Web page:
In Japan, Victims Help Victims Following Typhoon
On Saturday, September 4, 2011, Typhoon Talas made landfall in Japan with heavy rain and winds of up to 68 mph (108 km/h), killing at least 59 and affecting thousands more.
Typhoon Talas comes on the heels of two other typhoons that hit Japan this summer—Typhoon Ma-on (July 19) and Typhoon Muifa (August 8).
The destruction has added to the conditions still remaining from the catastrophic 9.0 earthquake and tsunami that struck the country just six months earlier on March 11.
Initial television reports showed washed-out roads and bridges, homes overwhelmed by floodwaters, and frightened survivors being pulled out of swollen rivers.
Local priesthood leaders are evaluating the status of Church members in the affected areas and LDS Humanitarian Services is sending a disaster response manager to Japan to assess damages and gather information.
But in the meantime, many who have been affected by earlier disasters are turning their hearts and their hands to those who are dealing with the effects of the landslides, heavy rainfall, and flooding caused by the typhoon. The Kii peninsula in central Japan was the most heavily damaged area.
Rescue teams composed of both professional rescuers and volunteer residents continue to search for dozens of missing people throughout western and central Japan. According to the Fire and Disaster Management Agency, some 3,000 are still sheltering in evacuation centers in the wake of the storm. Talas has been called the most destructive typhoon since 2004.
In many areas, local officials are preparing relief supplies and support for community members. Firefighters, police, and soldiers have responded by clearing debris from roads to aid in the distribution of relief. Many roads damaged by the storm have now been restored.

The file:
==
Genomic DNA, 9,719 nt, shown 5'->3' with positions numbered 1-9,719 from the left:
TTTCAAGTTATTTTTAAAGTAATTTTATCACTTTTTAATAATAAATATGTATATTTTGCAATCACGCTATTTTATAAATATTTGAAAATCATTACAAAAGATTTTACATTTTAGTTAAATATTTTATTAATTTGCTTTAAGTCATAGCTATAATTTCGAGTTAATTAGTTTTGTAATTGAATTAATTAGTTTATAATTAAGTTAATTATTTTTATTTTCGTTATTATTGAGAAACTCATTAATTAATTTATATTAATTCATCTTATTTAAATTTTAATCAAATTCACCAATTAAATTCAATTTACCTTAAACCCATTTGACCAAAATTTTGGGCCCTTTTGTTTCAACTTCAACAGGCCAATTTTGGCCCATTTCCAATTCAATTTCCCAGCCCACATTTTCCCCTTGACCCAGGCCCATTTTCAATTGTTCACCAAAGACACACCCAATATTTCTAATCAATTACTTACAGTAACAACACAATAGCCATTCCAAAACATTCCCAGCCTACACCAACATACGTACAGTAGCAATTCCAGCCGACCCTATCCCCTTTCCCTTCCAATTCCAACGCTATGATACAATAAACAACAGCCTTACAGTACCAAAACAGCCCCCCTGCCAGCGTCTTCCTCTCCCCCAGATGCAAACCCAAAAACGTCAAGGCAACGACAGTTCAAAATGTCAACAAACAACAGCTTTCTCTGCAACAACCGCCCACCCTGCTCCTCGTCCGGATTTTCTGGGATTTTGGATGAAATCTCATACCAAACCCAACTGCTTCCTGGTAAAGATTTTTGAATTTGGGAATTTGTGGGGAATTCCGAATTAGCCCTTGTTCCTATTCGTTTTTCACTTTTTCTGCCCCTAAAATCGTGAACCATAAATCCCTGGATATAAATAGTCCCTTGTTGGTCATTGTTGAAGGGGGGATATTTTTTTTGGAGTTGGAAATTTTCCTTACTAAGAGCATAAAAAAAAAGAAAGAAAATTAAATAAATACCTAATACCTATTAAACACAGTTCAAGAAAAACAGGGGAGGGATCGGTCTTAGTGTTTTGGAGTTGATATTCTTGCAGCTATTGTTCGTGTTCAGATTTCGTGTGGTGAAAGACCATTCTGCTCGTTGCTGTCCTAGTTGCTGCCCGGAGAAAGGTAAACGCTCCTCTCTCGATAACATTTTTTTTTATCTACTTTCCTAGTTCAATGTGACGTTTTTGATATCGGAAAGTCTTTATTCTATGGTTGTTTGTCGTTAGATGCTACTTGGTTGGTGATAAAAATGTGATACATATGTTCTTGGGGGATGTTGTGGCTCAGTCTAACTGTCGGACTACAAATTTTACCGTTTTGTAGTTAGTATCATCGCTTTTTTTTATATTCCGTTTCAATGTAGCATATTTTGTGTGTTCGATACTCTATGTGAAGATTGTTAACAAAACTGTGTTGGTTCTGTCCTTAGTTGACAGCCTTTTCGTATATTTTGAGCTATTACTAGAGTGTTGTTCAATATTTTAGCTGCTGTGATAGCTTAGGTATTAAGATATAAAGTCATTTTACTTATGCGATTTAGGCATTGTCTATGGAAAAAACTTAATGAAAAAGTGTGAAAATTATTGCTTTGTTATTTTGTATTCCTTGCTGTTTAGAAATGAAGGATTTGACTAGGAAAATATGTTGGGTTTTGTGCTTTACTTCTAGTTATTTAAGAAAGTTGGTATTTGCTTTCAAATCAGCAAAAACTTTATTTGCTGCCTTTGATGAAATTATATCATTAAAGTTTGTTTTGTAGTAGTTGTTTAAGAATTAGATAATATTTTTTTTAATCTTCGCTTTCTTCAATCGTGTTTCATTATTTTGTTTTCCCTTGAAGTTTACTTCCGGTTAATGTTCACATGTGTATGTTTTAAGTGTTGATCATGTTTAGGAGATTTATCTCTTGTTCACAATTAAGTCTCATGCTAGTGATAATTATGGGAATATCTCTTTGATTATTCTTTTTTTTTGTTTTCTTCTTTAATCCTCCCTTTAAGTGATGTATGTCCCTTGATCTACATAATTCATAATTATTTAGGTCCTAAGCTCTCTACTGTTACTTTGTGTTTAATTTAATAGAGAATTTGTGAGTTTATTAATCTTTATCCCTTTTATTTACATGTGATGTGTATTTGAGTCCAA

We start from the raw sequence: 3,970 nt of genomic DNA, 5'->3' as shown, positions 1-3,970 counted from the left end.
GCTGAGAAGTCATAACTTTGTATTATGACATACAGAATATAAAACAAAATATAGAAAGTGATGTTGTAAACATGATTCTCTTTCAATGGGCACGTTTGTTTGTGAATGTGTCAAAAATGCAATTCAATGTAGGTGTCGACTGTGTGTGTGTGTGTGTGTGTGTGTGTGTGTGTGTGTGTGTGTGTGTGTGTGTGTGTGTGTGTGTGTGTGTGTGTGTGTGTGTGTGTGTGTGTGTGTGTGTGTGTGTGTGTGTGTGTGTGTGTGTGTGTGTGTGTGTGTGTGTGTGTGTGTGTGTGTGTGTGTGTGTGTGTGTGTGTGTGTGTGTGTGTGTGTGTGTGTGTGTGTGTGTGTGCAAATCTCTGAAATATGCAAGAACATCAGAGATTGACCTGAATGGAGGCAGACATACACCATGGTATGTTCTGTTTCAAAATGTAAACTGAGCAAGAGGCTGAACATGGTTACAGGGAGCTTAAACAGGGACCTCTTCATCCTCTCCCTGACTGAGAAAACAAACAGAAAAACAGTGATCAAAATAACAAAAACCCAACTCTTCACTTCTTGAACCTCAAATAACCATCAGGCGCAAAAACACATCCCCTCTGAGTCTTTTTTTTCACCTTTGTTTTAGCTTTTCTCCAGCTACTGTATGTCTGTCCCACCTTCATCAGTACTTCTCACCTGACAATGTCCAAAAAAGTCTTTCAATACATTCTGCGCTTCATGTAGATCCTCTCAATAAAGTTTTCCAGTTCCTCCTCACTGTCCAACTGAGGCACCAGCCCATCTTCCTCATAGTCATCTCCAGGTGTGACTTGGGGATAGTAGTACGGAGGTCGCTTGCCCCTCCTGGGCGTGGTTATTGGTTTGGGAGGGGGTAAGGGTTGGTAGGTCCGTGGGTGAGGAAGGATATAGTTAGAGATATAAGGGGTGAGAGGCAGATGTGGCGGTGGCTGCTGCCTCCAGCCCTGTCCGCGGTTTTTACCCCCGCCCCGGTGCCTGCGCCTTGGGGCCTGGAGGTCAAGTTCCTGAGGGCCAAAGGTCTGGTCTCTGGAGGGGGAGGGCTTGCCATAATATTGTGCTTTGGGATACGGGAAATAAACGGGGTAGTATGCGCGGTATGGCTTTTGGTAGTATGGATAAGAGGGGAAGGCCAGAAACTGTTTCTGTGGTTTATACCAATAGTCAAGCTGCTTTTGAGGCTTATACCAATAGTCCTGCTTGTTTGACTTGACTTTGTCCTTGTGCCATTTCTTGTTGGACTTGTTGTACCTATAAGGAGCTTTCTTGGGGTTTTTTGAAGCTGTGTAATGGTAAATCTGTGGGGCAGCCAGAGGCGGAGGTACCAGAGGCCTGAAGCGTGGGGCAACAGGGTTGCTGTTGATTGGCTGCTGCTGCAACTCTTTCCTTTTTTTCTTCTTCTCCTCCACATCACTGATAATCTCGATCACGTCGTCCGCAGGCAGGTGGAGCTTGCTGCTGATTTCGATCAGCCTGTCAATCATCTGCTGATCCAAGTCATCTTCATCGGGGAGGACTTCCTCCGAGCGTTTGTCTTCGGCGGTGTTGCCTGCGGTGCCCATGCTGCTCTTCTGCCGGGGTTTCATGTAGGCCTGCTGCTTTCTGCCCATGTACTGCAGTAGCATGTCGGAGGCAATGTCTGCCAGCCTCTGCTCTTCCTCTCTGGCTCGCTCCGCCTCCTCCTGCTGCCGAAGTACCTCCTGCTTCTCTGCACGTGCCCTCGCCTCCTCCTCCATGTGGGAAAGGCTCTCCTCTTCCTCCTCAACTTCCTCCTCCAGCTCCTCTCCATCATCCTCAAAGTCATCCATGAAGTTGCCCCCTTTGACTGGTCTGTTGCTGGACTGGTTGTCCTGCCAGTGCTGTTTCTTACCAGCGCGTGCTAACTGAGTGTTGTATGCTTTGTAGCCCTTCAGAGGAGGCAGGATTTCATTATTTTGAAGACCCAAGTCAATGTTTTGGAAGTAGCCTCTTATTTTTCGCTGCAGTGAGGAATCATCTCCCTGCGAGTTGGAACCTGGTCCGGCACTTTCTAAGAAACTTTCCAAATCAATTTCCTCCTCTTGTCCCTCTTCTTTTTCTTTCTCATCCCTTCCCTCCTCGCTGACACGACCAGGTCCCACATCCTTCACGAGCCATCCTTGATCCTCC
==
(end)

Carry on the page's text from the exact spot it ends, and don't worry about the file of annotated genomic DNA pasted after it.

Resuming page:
Donations of food, water, medicine, and other supplies are being delivered by helicopter to communities still cut off by landslides.
The local government has set up an emergency task force to co-ordinate the rescue effort. Recently elected Prime Minister Yoshihiko Noda said his “single greatest mission is to further expedite recovery and reconstruction operations.”
On September 9, the Japan Meteorological Agency issued a heavy rain and mudslide warning for several municipalities already dealing with flooding and sodden ground.
Typhoon Talas first emerged as an area of low pressure west of Guam on August 22. As it headed toward Japan, it strengthened into a typhoon.
Tokyo’s BNO news stated: “[Typhoon Talas] made landfall over Kochi Prefecture on early Saturday and then tore a path of destruction through western Japan as it moved toward the northeast.
“Talas is the 12th named storm, the 7th severe tropical storm, and the 5th typhoon of the 2011 Pacific typhoon season. The season runs throughout 2011, with most [storms] forming between May and November.”
Typhoon Talas has now been downgraded to a tropical storm.